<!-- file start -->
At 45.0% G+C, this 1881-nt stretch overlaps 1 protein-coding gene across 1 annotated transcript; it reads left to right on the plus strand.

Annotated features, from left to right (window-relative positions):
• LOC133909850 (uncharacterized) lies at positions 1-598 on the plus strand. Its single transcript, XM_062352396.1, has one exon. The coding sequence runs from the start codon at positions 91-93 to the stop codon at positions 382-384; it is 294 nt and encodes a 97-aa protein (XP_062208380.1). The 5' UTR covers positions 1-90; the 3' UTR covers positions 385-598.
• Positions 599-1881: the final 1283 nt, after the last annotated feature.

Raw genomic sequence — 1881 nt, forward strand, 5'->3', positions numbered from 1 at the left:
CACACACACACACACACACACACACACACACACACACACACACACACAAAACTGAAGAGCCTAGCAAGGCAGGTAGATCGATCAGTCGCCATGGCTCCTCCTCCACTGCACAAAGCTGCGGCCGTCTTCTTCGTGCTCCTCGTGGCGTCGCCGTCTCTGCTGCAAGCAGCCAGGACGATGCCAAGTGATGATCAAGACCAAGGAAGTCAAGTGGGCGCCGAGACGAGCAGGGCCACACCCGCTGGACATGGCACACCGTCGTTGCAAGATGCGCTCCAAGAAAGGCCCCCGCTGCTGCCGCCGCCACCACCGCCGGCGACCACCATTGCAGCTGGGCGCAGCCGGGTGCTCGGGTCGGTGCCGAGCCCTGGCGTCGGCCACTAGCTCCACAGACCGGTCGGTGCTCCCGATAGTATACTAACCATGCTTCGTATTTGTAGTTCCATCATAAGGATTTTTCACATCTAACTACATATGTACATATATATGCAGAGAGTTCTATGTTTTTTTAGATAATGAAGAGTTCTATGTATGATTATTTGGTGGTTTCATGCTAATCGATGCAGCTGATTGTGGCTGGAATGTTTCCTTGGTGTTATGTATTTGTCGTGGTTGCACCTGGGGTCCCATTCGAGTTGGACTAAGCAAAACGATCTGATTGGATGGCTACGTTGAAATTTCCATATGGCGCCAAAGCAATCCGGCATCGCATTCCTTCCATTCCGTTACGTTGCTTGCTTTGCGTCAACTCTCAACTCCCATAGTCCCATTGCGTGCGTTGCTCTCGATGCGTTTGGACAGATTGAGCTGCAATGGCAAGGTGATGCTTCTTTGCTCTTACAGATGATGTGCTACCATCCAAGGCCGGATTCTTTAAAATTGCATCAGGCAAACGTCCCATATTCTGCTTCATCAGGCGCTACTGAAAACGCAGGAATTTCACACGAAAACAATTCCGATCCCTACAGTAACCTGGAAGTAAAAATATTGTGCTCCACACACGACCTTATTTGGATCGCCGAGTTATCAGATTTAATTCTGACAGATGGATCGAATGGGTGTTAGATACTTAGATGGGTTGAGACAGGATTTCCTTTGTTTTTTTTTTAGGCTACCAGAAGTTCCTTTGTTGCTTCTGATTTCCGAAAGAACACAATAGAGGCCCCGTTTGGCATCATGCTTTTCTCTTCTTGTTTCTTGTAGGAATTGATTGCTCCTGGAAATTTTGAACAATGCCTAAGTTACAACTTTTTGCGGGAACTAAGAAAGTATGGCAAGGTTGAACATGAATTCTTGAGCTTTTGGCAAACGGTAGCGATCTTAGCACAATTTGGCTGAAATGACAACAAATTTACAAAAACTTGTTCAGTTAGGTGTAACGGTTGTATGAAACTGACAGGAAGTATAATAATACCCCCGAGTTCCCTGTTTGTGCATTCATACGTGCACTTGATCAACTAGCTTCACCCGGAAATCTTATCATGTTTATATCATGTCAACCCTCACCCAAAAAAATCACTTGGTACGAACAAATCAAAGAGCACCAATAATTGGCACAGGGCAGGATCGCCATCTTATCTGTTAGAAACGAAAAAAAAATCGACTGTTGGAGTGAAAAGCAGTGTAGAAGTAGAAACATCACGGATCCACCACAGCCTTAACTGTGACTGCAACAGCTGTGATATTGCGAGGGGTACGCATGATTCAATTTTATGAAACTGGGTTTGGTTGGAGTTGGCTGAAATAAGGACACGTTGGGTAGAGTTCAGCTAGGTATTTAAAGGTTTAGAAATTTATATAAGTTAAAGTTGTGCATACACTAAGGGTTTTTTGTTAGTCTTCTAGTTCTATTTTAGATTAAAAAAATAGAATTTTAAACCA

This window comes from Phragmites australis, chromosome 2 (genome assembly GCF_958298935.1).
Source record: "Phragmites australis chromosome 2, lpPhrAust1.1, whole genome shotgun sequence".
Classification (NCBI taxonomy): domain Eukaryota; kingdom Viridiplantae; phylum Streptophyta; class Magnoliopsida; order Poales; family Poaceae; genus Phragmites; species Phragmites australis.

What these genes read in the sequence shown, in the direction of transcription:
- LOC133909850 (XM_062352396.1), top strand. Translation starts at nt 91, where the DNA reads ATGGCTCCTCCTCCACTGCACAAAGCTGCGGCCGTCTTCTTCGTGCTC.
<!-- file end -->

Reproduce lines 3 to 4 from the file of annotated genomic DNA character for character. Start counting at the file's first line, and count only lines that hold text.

• LOC133909850 (uncharacterized) lies at positions 1-598 on the plus strand. Its single transcript, XM_062352396.1, has one exon. The coding sequence runs from the start codon at positions 91-93 to the stop codon at positions 382-384; it is 294 nt and encodes a 97-aa protein (XP_062208380.1). The 5' UTR covers positions 1-90; the 3' UTR covers positions 385-598.
• Positions 599-1881: the final 1283 nt, after the last annotated feature.